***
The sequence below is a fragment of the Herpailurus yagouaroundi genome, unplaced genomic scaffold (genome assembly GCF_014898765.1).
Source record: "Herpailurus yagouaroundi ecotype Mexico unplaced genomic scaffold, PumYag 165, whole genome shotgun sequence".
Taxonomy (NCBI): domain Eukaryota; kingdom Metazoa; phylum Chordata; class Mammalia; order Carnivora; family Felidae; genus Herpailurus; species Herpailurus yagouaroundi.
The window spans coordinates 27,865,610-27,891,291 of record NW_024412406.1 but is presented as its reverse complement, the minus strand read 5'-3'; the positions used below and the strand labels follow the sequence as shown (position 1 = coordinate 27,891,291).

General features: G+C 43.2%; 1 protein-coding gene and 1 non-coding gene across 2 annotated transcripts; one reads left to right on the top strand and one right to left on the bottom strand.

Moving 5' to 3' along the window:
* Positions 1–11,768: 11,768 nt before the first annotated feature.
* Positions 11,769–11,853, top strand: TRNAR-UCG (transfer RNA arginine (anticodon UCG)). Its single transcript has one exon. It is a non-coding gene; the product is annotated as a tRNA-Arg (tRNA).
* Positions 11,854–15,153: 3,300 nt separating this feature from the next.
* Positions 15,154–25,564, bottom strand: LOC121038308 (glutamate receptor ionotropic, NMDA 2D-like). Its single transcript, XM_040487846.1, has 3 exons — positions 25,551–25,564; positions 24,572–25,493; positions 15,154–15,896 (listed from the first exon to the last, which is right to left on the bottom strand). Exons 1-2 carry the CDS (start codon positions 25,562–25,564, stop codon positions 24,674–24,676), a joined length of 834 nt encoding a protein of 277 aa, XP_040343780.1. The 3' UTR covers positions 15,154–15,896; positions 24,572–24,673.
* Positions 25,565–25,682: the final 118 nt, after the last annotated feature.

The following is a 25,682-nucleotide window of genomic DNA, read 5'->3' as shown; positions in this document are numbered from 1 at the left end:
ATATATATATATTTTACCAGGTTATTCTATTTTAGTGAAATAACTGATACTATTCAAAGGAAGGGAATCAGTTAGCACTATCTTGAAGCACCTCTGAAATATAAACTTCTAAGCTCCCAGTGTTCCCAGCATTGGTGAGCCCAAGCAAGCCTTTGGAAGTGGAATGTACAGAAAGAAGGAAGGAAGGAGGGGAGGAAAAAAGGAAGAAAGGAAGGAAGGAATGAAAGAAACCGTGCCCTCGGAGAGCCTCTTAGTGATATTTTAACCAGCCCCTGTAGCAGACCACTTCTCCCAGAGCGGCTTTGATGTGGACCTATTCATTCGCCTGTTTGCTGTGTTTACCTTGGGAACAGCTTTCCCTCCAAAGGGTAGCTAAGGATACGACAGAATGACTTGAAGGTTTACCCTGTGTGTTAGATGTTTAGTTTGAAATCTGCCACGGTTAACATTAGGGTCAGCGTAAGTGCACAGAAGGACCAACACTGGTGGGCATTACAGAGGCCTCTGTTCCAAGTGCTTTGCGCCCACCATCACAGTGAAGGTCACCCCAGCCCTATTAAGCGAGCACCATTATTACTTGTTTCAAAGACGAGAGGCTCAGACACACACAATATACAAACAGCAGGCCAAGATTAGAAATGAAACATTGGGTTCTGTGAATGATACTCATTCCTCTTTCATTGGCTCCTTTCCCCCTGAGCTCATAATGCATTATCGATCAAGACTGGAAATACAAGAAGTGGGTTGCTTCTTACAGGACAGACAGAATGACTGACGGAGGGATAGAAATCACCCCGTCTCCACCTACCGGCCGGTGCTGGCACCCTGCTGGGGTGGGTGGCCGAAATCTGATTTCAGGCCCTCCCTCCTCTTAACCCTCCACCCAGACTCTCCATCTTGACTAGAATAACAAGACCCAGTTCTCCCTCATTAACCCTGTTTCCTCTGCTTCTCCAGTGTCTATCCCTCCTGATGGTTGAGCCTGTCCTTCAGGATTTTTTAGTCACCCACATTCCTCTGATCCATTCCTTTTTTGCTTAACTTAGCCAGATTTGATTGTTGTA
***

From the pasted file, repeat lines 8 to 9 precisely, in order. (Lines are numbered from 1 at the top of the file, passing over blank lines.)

* Positions 11,769–11,853, top strand: TRNAR-UCG (transfer RNA arginine (anticodon UCG)). Its single transcript has one exon. It is a non-coding gene; the product is annotated as a tRNA-Arg (tRNA).
* Positions 11,854–15,153: 3,300 nt separating this feature from the next.